Since 1976 Land Day is marked by Palestinians on the 30th of March to protest against the grabbing of Palestinian lands by Israel.
This year, thousands of Palestinians, along with Israeli and international activists held a series of large-scale peaceful protests against the ongoing occupation and continued theft of Palestinian land by Israel.
Demonstrations took place in the villages of Beit Sira (Ramallah area), Zabda (Jenin area), Rafat (Salfit area) and Tulkarm city (Tulkarm area) with marches alongside the annexation barrier where local residents attempted to plant olive trees.
In Beit Sira, about 400 or 500 demonstrators marched down to the village land where they were met by a large presence of Israeli soldiers blocking the path to the area where they wanted to plant olive trees. They were geared up with riot shields, clubs, rubber-coated metal bullets, tear gas and live round. After roughly a 5 minute stand-off, the soldiers decided to attempt to drive the demonstration away with physical force – beatings and sound bombs. The Palestinians responded to this mostly by running away, though some threw stones. The soldiers then used the stone throwing as an opportunity to open up with rubber-coated bullets, which in turn provoked further stone throwing. By the end of the demonstration, the soldiers had used a lot of their tear gas and some live rounds were heard. An ambulance was directly hit with a tear gas canister. Several minor injuries were inflicted on Palestinians by the soldiers, including one boy who was shot in the head with a rubber bullet.
Thursday’s nonviolent demonstration in Rafat was quickly met by Israeli soldiers and border police jeeps which blocked the main agricultural road leading to the Annexation Wall. Israeli soldiers threw sound bombs to disperse the demonstration which was peacefully walking with Palestinian flags and signs and chanting “No to the Wall” in Arabic. Despite the sound bombs, the demonstrators pushed forward and more sound bombs and few tear gas canisters were thrown directly in the middle of the crowd.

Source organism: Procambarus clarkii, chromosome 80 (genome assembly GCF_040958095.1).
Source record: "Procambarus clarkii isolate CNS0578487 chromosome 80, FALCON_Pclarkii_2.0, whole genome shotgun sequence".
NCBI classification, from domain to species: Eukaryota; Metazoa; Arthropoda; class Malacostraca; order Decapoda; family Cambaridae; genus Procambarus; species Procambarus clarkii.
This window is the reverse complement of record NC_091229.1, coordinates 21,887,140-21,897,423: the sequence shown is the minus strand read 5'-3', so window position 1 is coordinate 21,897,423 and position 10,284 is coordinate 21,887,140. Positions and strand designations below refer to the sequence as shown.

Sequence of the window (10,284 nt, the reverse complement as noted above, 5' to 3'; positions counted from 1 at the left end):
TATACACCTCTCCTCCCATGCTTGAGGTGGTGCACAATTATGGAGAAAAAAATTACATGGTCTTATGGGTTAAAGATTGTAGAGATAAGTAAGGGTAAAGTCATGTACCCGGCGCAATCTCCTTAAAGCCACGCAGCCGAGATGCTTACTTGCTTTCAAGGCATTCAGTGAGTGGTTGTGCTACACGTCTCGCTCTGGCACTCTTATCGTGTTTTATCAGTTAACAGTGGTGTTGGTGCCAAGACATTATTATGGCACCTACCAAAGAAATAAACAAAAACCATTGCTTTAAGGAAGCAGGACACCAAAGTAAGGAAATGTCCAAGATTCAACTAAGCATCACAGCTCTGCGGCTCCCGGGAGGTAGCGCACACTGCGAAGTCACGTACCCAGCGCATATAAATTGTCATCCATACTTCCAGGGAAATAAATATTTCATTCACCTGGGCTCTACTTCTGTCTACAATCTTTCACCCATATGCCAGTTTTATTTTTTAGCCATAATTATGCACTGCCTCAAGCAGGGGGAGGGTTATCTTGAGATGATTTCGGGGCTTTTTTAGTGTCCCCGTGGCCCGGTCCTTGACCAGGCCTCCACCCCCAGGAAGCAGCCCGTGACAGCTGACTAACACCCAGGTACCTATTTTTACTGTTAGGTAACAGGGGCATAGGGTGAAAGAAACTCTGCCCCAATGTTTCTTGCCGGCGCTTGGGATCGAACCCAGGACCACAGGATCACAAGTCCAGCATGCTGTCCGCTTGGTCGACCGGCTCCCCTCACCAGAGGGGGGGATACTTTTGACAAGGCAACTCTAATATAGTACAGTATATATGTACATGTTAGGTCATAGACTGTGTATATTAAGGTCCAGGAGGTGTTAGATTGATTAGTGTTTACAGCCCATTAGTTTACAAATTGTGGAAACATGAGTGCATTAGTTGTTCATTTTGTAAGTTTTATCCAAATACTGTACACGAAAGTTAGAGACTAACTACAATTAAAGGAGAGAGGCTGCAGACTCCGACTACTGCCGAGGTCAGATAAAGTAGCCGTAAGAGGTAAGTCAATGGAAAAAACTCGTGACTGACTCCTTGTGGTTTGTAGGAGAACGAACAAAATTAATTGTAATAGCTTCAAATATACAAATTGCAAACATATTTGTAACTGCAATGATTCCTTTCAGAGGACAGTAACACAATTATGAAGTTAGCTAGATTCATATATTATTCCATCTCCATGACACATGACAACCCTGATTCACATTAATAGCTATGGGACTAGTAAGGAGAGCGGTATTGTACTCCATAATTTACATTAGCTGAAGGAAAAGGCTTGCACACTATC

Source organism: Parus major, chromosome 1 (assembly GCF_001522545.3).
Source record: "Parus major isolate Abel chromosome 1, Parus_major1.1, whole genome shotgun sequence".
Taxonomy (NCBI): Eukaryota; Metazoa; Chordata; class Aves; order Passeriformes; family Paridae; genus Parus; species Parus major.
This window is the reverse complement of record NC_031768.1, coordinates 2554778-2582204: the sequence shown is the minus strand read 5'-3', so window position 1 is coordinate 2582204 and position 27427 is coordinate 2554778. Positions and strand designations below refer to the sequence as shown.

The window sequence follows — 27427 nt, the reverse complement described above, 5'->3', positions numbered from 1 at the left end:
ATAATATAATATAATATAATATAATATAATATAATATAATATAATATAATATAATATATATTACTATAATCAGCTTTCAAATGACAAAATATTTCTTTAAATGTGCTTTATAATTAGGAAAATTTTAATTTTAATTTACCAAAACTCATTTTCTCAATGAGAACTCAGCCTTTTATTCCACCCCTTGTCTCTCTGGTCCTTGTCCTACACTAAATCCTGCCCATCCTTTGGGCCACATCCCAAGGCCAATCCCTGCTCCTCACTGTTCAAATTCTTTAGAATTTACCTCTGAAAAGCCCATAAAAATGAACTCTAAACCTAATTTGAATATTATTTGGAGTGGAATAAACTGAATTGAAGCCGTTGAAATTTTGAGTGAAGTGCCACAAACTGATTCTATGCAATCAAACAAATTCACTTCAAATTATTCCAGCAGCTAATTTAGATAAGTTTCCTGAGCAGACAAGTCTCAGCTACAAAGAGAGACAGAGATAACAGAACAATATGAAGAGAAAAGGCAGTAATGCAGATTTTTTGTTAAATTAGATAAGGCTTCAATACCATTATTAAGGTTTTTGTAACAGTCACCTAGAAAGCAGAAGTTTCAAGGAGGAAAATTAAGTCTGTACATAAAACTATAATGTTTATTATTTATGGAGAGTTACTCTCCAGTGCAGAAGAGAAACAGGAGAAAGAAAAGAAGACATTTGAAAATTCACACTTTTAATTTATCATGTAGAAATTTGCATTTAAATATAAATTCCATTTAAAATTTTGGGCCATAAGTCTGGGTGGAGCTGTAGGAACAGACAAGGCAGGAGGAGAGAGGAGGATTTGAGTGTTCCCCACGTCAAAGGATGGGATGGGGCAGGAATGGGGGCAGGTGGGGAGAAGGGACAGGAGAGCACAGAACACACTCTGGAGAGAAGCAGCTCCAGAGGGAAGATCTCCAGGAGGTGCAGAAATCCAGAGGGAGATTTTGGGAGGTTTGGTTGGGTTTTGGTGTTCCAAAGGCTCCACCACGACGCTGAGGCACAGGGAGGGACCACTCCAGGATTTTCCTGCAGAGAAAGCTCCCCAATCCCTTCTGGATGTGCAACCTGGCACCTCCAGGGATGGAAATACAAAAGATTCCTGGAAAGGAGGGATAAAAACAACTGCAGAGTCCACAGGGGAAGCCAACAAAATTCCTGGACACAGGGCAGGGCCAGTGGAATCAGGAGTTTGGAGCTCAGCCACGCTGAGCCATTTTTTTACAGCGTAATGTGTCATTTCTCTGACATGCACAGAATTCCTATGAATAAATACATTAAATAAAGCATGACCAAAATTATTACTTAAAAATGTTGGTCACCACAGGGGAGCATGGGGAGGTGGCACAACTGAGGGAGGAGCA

The demonstrators then sat in front of the jeeps and the Palestinians demanded that they be allowed to go to their land. The Israeli military recently declared 300 of the remaining 500 dunam of village lands are in a closed military zone and have restricted access to pasture and olive groves on the east side of the Wall. After the noon prayer in the road, the Palestinians returned to the village.
Recently, Rafat and the adjacent village of Deir Ballut have been the site of demolitions and access restrictions. While the construction of the Apartheid Wall in the area has winded down, the Israeli military have issued demolition orders and restricted access to pasture and olive groves on the east side of the Wall. Bulldozers are flattening part of the hillside for unknown purposes.
In 2003 and 2004 the Salfit region, particularly the villages of Deir Ballut, Azzawiya, Rafat and Mas’ha, was the center of mass actions against the building of the Apartheid Wall. While not stopping the building of the Wall completely, the resistance of the villages resulted in the High Court ordering the re-routing of the wall in mid-2005. Still, Rafat lost all but 500 dunums of its land. Rafat is adjacent to the 27-settlement bloc of Ariel, the largest Israeli settlement network in the West Bank after Greater-Jerusalem. As he campaigned in Ariel last week, Kadima frontrunner Ehud Olmert pledged to supporters that “the Ariel bloc will be an inseparable part of the state of Israel under any situation.”